JOURNAL ARTICLE

Change in novel filtration markers and risk of ESRD

Casey M Rebholz, Morgan E Grams, Kunihiro Matsushita, Elizabeth Selvin, Josef Coresh
American Journal of Kidney Diseases: the Official Journal of the National Kidney Foundation 2015, 66 (1): 47-54
25542414

BACKGROUND: Chronic kidney disease progression is a risk factor for end-stage renal disease (ESRD). A 57% decline in creatinine-based estimated glomerular filtration rate (eGFRcr) is an established surrogate outcome for ESRD in clinical trials, and a 30% decrease recently has been proposed as a surrogate end point. However, it is unclear whether change in novel filtration marker levels provides additional information for ESRD risk to change in eGFRcr.

STUDY DESIGN: Cohort study.

SETTING & PARTICIPANTS: Atherosclerosis Risk in Communities (ARIC) Study participants from 4 US communities.

PREDICTORS: Percent change in levels of filtration markers (eGFRcr, cystatin C-based eGFR [eGFRcys], the inverse of β2-microglobulin concentration [1/B2M]) over a 6-year period.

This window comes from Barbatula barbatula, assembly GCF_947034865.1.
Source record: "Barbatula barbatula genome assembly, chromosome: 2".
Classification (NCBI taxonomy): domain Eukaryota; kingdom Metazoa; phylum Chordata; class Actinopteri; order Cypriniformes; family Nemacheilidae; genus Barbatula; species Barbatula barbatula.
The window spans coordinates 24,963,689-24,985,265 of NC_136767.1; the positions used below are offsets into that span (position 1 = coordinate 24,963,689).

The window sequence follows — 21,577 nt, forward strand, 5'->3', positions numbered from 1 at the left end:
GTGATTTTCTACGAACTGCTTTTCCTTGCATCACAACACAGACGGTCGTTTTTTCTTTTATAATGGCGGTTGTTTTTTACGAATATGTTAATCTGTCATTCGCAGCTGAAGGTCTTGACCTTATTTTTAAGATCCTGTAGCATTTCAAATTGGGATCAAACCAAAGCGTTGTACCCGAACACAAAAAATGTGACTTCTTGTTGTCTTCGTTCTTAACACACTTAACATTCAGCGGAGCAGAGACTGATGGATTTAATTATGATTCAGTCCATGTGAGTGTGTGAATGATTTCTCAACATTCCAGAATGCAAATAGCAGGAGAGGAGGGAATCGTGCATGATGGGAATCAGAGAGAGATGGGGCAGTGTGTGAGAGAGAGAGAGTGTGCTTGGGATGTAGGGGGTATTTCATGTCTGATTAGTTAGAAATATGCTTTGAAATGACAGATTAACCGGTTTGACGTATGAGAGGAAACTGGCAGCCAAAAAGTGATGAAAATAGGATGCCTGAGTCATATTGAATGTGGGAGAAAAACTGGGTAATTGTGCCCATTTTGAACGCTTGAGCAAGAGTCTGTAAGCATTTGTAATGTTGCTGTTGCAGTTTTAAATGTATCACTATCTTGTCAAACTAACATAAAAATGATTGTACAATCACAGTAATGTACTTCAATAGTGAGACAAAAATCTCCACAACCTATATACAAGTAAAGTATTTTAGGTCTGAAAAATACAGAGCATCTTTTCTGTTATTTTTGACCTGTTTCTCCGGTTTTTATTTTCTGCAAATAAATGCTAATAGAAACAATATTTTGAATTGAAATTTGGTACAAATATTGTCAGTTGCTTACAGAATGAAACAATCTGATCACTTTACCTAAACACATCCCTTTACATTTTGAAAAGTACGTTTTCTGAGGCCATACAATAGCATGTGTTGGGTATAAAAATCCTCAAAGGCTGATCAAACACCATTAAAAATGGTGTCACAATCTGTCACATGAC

OUTCOME: Incident ESRD.

MEASUREMENTS: Cox proportional hazards regression with adjustment for demographics, kidney disease risk factors, and first measurement of eGFRcr.

RESULTS: During a median follow-up of 13 years, there were 142 incident ESRD cases. In adjusted analysis, declines > 30% in eGFRcr, eGFRcys, and 1/B2M were associated significantly with ESRD compared with stable concentrations of filtration markers (HRs of 19.96 [95% CI, 11.73-33.96], 16.67 [95% CI, 10.27-27.06], and 22.53 [95% CI, 13.20-38.43], respectively). Using the average of declines in the 3 markers, >30% decline conferred higher ESRD risk than that for eGFRcr alone (HR, 31.97 [95% CI, 19.40-52.70; P=0.03] vs eGFRcr).

LIMITATIONS: Measurement error could influence estimation of change in filtration marker levels.

CONCLUSIONS: A >30% decline in kidney function assessed using novel filtration markers is associated strongly with ESRD, suggesting the potential utility of measuring change in cystatin C and B2M levels in settings in which improved outcome ascertainment is needed, such as clinical trials.

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